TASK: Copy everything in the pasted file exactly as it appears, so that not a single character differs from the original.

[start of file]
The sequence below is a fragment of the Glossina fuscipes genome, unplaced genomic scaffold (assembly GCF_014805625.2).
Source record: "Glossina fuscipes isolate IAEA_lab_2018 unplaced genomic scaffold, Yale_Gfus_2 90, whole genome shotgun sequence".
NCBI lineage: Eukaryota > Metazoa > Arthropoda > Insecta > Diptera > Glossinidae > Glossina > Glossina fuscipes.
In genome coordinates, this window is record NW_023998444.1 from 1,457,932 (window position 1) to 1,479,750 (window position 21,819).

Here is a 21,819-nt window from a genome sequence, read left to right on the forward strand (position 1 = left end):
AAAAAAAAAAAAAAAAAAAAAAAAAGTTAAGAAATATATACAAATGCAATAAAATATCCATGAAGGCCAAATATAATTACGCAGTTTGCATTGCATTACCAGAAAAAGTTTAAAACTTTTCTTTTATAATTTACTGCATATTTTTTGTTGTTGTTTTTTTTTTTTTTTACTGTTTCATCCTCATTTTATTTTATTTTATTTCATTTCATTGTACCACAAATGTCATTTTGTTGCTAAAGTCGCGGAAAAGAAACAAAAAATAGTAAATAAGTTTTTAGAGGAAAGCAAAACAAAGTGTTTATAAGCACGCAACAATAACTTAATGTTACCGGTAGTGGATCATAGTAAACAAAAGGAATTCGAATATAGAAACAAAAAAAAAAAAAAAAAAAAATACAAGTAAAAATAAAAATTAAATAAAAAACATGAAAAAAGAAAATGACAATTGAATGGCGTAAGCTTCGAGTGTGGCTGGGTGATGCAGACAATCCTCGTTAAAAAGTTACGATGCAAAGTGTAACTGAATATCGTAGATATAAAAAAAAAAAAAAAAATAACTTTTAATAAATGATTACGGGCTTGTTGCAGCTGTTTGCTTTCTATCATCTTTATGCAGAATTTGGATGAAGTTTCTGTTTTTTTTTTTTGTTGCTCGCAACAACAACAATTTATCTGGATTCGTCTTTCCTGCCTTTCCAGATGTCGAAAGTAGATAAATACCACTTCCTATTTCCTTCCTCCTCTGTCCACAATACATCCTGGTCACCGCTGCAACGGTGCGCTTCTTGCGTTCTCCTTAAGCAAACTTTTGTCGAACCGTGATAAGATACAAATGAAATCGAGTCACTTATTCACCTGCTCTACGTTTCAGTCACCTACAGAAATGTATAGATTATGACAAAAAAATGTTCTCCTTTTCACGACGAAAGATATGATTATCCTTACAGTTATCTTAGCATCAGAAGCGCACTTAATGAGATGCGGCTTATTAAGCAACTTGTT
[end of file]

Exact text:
The sequence below is a fragment of the Glossina fuscipes genome, unplaced genomic scaffold (assembly GCF_014805625.2).
Source record: "Glossina fuscipes isolate IAEA_lab_2018 unplaced genomic scaffold, Yale_Gfus_2 90, whole genome shotgun sequence".
NCBI lineage: Eukaryota > Metazoa > Arthropoda > Insecta > Diptera > Glossinidae > Glossina > Glossina fuscipes.
In genome coordinates, this window is record NW_023998444.1 from 1,457,932 (window position 1) to 1,479,750 (window position 21,819).

Here is a 21,819-nt window from a genome sequence, read left to right on the forward strand (position 1 = left end):
AAAAAAAAAAAAAAAAAAAAAAAAAGTTAAGAAATATATACAAATGCAATAAAATATCCATGAAGGCCAAATATAATTACGCAGTTTGCATTGCATTACCAGAAAAAGTTTAAAACTTTTCTTTTATAATTTACTGCATATTTTTTGTTGTTGTTTTTTTTTTTTTTTACTGTTTCATCCTCATTTTATTTTATTTTATTTCATTTCATTGTACCACAAATGTCATTTTGTTGCTAAAGTCGCGGAAAAGAAACAAAAAATAGTAAATAAGTTTTTAGAGGAAAGCAAAACAAAGTGTTTATAAGCACGCAACAATAACTTAATGTTACCGGTAGTGGATCATAGTAAACAAAAGGAATTCGAATATAGAAACAAAAAAAAAAAAAAAAAAAAATACAAGTAAAAATAAAAATTAAATAAAAAACATGAAAAAAGAAAATGACAATTGAATGGCGTAAGCTTCGAGTGTGGCTGGGTGATGCAGACAATCCTCGTTAAAAAGTTACGATGCAAAGTGTAACTGAATATCGTAGATATAAAAAAAAAAAAAAAAATAACTTTTAATAAATGATTACGGGCTTGTTGCAGCTGTTTGCTTTCTATCATCTTTATGCAGAATTTGGATGAAGTTTCTGTTTTTTTTTTTTGTTGCTCGCAACAACAACAATTTATCTGGATTCGTCTTTCCTGCCTTTCCAGATGTCGAAAGTAGATAAATACCACTTCCTATTTCCTTCCTCCTCTGTCCACAATACATCCTGGTCACCGCTGCAACGGTGCGCTTCTTGCGTTCTCCTTAAGCAAACTTTTGTCGAACCGTGATAAGATACAAATGAAATCGAGTCACTTATTCACCTGCTCTACGTTTCAGTCACCTACAGAAATGTATAGATTATGACAAAAAAATGTTCTCCTTTTCACGACGAAAGATATGATTATCCTTACAGTTATCTTAGCATCAGAAGCGCACTTAATGAGATGCGGCTTATTAAGCAACTTGTT